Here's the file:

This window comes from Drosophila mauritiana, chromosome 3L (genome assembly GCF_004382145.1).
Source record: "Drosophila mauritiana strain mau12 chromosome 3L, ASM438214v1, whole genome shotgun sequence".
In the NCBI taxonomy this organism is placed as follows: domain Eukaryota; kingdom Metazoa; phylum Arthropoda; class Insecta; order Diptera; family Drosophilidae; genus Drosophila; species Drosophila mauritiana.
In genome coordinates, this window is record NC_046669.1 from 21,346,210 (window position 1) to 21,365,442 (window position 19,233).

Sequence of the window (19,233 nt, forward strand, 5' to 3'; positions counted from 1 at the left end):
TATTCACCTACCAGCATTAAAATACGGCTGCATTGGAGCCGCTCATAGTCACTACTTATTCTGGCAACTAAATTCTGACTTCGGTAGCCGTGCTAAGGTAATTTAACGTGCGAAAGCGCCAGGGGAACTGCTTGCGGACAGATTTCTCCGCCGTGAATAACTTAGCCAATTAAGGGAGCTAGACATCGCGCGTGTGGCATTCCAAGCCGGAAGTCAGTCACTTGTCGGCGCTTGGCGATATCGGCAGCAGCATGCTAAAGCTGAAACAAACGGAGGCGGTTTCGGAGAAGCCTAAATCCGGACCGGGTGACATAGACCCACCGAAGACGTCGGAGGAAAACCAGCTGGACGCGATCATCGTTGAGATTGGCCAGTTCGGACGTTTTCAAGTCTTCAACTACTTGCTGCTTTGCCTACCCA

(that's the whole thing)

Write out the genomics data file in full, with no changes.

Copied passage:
This window comes from Drosophila mauritiana, chromosome 3L (genome assembly GCF_004382145.1).
Source record: "Drosophila mauritiana strain mau12 chromosome 3L, ASM438214v1, whole genome shotgun sequence".
In the NCBI taxonomy this organism is placed as follows: domain Eukaryota; kingdom Metazoa; phylum Arthropoda; class Insecta; order Diptera; family Drosophilidae; genus Drosophila; species Drosophila mauritiana.
In genome coordinates, this window is record NC_046669.1 from 21,346,210 (window position 1) to 21,365,442 (window position 19,233).

Sequence of the window (19,233 nt, forward strand, 5' to 3'; positions counted from 1 at the left end):
TATTCACCTACCAGCATTAAAATACGGCTGCATTGGAGCCGCTCATAGTCACTACTTATTCTGGCAACTAAATTCTGACTTCGGTAGCCGTGCTAAGGTAATTTAACGTGCGAAAGCGCCAGGGGAACTGCTTGCGGACAGATTTCTCCGCCGTGAATAACTTAGCCAATTAAGGGAGCTAGACATCGCGCGTGTGGCATTCCAAGCCGGAAGTCAGTCACTTGTCGGCGCTTGGCGATATCGGCAGCAGCATGCTAAAGCTGAAACAAACGGAGGCGGTTTCGGAGAAGCCTAAATCCGGACCGGGTGACATAGACCCACCGAAGACGTCGGAGGAAAACCAGCTGGACGCGATCATCGTTGAGATTGGCCAGTTCGGACGTTTTCAAGTCTTCAACTACTTGCTGCTTTGCCTACCCA